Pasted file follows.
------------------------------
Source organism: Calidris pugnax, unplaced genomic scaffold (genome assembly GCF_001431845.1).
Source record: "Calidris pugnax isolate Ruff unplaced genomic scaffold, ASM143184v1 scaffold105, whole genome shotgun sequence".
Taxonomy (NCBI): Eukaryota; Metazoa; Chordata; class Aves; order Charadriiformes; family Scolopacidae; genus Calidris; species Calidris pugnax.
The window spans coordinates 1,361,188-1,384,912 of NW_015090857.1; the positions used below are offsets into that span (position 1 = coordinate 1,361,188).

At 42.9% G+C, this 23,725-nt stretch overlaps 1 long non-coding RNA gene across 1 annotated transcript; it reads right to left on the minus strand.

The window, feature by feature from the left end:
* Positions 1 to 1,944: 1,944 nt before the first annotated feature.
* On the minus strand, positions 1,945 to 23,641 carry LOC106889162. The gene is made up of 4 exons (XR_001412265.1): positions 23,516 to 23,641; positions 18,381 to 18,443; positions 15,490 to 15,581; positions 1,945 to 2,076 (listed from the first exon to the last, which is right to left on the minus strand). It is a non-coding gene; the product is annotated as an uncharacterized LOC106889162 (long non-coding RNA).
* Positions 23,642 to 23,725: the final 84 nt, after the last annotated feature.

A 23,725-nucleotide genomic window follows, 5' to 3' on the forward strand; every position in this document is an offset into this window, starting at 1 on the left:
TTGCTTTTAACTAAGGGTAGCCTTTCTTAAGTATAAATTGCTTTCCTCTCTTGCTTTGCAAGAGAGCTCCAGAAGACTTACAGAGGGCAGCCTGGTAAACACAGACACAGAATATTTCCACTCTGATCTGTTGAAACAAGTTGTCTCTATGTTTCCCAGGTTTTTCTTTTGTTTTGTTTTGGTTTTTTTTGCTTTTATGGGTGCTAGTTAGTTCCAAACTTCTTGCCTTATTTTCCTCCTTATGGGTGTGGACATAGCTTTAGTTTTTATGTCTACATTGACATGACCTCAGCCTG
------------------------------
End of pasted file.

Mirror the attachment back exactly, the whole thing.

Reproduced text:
Source organism: Calidris pugnax, unplaced genomic scaffold (genome assembly GCF_001431845.1).
Source record: "Calidris pugnax isolate Ruff unplaced genomic scaffold, ASM143184v1 scaffold105, whole genome shotgun sequence".
Taxonomy (NCBI): Eukaryota; Metazoa; Chordata; class Aves; order Charadriiformes; family Scolopacidae; genus Calidris; species Calidris pugnax.
The window spans coordinates 1,361,188-1,384,912 of NW_015090857.1; the positions used below are offsets into that span (position 1 = coordinate 1,361,188).

At 42.9% G+C, this 23,725-nt stretch overlaps 1 long non-coding RNA gene across 1 annotated transcript; it reads right to left on the minus strand.

The window, feature by feature from the left end:
* Positions 1 to 1,944: 1,944 nt before the first annotated feature.
* On the minus strand, positions 1,945 to 23,641 carry LOC106889162. The gene is made up of 4 exons (XR_001412265.1): positions 23,516 to 23,641; positions 18,381 to 18,443; positions 15,490 to 15,581; positions 1,945 to 2,076 (listed from the first exon to the last, which is right to left on the minus strand). It is a non-coding gene; the product is annotated as an uncharacterized LOC106889162 (long non-coding RNA).
* Positions 23,642 to 23,725: the final 84 nt, after the last annotated feature.

A 23,725-nucleotide genomic window follows, 5' to 3' on the forward strand; every position in this document is an offset into this window, starting at 1 on the left:
TTGCTTTTAACTAAGGGTAGCCTTTCTTAAGTATAAATTGCTTTCCTCTCTTGCTTTGCAAGAGAGCTCCAGAAGACTTACAGAGGGCAGCCTGGTAAACACAGACACAGAATATTTCCACTCTGATCTGTTGAAACAAGTTGTCTCTATGTTTCCCAGGTTTTTCTTTTGTTTTGTTTTGGTTTTTTTTGCTTTTATGGGTGCTAGTTAGTTCCAAACTTCTTGCCTTATTTTCCTCCTTATGGGTGTGGACATAGCTTTAGTTTTTATGTCTACATTGACATGACCTCAGCCTG